How do I calculate how much I should pay per click on per keyword?

Joseph_Hill

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I'm going to publish an e-commerce site. One of the ways that I plan to do is advertisise with Google adwords or other advertising networks.
I'd like to know what is the maximum price I should pay per click each keyword. Are there any ways that people are using to determine this?
 

SEOPub

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Google will give you suggested CPC's in the Keyword Planner. In my experience, they are usually low-balled numbers. As a rule of thumb on a new campaign, I assume that I will need to add at least 20% to the suggested bid price.

Even that is just an estimate. You really will not know until you start a campaign and begin testing ads, keywords, and bidding. There is a lot that goes into it. If you have a really good Quality Score, for example, you can get away with lower bids. If your QS is in the dumps, you are going to have to overpay.
 

elcidofaguy

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elcidofaguy
If you are bidding more than what G suggests for PPC then for sure you are doing something wrong!!! You need to focus on your adrank score which is based primarily on two factors - Keyword relevancy on your ads and landing page....

Therefore what works for me is to have lots of ads per keywords and landing pages as then that will increase your adrank score which means much lower bidding costs for 1st position....

Further you need to be real careful on which keywords you use... I only use targeted ones which has less traffic and not vague general ones.... also your ad copy text is critical... You should avoid throwing money in the wind on curiosity clicks so what works best is to state your UPS and further your product/special offer pricing if applicable.... Also your costs for targeted keywords can actually be lower given less search volume but brings a higher ROI... So do your research, monitor your campaign and amend accordingly... choose and filter those keywords...

Remember each click costs, so you need to maximize your ROI.... PPC is definitely not an easy game to get into and yes indeed it feels like gambling ;-)
 

oldnickb

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The difficulty with PPC is that you need to know your metrics beforhand. You can have what you think is a great offer only to discover that you have had 300 clicks and no sales. PPC is the easiest way to lose handfuls of cash if your site isn't right.

My advice would always be to start with one of the less expensive networks until you know what your conversion figures are. If you need 170 visitors for each sale the amount you can afford to pay will be dramatically different than if you are achieving 1 sale for every 50 visits.

The first thing you need to do is craft an attractive ad. You should be aiming at an ad that is clicked by at least 5 - 10% of the people it is shown to. The higher you can get that figure the lower your adwords cost. This needs careful targeting of your keywords. You also need to track the click so you know that it is responsive. You can get an ad that attracts a 20% click through only to discover that none of them buy, wheras you have an ad that is only getting a 3% clickthrough but almost all of them buy.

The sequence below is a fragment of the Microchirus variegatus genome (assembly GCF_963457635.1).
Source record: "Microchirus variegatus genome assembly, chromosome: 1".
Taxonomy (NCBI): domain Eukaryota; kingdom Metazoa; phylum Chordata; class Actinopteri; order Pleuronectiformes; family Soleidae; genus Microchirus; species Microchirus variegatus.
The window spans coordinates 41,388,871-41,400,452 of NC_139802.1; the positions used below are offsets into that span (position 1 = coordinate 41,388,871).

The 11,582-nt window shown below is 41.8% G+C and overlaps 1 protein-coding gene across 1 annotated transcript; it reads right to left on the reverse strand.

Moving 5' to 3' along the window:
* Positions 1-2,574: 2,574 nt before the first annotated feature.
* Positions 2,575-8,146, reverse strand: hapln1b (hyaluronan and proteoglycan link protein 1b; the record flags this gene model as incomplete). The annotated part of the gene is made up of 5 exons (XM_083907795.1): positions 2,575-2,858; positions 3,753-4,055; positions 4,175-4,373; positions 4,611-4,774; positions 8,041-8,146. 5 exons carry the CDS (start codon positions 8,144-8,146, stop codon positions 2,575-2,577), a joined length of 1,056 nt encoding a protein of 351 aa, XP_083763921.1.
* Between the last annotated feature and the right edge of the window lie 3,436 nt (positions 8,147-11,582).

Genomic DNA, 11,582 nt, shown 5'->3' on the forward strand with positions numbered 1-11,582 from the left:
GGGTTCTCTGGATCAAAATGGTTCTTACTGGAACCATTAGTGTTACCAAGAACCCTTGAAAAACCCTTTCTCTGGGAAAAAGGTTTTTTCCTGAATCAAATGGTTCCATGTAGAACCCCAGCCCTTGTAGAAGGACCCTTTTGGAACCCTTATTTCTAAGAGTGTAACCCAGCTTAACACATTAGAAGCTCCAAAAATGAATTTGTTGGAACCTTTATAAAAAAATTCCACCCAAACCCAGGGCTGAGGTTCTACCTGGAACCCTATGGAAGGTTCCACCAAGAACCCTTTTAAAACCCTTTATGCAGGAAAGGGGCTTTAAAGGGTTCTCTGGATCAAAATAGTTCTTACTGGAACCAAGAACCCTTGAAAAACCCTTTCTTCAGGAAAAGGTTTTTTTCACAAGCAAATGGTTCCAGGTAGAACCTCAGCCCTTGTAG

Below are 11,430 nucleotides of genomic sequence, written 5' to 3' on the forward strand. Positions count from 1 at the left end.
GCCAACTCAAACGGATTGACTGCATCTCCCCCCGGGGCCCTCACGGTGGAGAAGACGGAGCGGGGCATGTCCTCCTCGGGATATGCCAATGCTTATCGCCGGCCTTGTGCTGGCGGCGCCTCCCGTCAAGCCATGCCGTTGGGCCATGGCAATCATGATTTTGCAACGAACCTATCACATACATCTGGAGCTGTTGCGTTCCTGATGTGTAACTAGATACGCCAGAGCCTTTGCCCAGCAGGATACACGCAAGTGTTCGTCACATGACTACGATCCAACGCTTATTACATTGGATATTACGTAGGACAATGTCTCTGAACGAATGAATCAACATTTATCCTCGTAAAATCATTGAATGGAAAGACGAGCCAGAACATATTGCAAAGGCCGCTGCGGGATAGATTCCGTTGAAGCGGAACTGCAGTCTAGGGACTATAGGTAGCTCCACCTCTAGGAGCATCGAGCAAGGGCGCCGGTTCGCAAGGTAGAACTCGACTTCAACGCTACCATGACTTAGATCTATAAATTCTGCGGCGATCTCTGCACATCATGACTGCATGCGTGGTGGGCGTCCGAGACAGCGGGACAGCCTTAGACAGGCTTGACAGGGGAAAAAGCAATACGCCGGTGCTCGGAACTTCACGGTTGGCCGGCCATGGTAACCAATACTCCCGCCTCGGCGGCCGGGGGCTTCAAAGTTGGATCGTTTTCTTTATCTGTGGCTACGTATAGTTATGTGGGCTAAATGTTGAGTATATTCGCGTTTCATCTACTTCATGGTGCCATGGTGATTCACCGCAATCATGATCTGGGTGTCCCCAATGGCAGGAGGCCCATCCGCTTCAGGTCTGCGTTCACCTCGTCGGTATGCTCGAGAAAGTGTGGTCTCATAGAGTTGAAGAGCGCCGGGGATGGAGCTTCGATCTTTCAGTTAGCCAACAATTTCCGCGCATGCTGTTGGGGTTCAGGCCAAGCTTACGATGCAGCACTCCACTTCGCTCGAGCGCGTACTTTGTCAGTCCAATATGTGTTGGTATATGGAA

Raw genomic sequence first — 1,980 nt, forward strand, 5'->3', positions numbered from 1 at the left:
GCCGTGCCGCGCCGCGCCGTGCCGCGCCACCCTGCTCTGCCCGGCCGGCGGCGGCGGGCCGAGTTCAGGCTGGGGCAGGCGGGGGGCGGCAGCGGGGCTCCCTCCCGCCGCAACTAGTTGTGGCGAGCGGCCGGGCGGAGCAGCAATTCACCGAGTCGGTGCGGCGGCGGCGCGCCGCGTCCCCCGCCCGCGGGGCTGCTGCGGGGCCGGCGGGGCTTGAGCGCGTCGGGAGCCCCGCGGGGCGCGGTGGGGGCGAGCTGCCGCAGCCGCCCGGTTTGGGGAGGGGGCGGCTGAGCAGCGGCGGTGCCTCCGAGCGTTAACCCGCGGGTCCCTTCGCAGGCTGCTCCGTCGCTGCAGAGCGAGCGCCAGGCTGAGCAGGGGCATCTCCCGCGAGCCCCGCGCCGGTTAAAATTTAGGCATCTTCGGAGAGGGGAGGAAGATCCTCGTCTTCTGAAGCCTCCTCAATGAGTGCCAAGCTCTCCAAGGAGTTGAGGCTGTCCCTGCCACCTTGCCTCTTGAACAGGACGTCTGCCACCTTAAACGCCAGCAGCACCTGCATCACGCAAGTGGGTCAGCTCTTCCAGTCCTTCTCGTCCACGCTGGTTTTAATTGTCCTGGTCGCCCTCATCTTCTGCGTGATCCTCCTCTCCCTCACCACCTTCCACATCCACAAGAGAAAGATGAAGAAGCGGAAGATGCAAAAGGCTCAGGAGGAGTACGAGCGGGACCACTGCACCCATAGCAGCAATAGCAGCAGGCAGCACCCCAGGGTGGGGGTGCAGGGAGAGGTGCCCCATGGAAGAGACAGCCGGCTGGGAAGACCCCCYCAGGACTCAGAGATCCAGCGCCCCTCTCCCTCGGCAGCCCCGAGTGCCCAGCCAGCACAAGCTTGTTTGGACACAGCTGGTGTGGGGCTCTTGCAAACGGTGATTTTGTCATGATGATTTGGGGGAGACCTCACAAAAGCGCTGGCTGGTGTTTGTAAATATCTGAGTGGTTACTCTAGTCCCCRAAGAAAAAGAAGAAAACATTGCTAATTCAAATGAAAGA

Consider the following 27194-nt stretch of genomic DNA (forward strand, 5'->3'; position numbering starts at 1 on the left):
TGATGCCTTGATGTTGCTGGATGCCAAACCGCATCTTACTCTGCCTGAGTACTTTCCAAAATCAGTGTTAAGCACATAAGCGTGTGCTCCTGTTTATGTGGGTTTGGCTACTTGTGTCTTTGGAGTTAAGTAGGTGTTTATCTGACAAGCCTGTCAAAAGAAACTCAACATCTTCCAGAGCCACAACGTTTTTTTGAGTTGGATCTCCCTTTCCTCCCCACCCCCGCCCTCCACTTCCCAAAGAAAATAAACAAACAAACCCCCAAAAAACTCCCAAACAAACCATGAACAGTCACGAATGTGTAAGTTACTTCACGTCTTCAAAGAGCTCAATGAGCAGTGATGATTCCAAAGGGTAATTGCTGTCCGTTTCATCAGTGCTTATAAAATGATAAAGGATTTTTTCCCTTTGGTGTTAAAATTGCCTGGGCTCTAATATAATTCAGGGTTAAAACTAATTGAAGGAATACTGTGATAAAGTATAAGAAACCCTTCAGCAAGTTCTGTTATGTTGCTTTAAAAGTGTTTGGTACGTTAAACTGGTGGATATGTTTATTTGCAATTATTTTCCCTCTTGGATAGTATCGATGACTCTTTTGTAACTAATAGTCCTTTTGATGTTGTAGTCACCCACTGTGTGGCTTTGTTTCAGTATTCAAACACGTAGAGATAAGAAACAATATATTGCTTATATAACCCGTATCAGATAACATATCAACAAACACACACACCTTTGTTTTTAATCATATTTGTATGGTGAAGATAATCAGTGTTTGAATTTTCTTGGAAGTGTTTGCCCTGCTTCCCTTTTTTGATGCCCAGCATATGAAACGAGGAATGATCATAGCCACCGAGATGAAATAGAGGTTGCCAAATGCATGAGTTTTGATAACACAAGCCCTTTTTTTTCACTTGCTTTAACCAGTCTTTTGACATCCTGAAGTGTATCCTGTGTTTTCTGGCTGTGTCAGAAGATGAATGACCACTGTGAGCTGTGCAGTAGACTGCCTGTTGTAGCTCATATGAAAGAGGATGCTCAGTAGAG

PPC is time consuming because you need to continually monitor and tweak your ads, your keywords, your maximum prices etc. It will also depend on how successfully you capture your visitors emails and whether they are responsive to future offers. You should also look at retargeting so your ads will be shown to visitors again as they surf the web.

This all takes time but eventually you will be able to predict your customer life time value or at least their annual value so you will know that on average each customer is worth x per year, you need y clicks to get 1 customer therefore each click is on average worth x divided by y.

When you start you need to base your bids on a campaign by campaign basis so you know that you are at least going to break even. The guys with the really high bids either know these figures to 2 decimal places or are new and clueless.

Until you have been going long enough to calculate these figures PPC is like playing a fruit machine. You know you will win sometimes...
 

DaveKash

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Hi there, will be glad to help

There a number of ways to find out the Cost Per Action. What do I mean, this is the cost per sale. This is the total amount of revenue you earn from an affiliate sales dovoded by the total number of clicks. For example if i am Promoting product A from Clickbank, and I have a landing page sending me to product A and I receive a $50 for each sale I make. Lets say I send 100 clicks to my landing page, and I make 2 sales. That is $100. That means my cost per subscriber is $1.00. In general you will want your Cost Per Action To be greater than your Cost per click. So if this is what my data tells me , I would search for a CPC campaign for less than a $1.00.

Now how do you find the average cost per click? easy, just find out the total number of clicks you receive using a tracker (I recommend hypertracker) and find the total amount you spent on the ad. Divide the total ad spend by the total number of clicks, and there you have it your CPC. I always recommend tracking the clicks you receive as you can use your data to make better business decisions. So always track your clicks and your data.

Now all the big ad companies, Adwords, Bing, Facebook have the average cost per click values displayed so you can easily find the data, but I always recommend tracking the clicks yourself.
 
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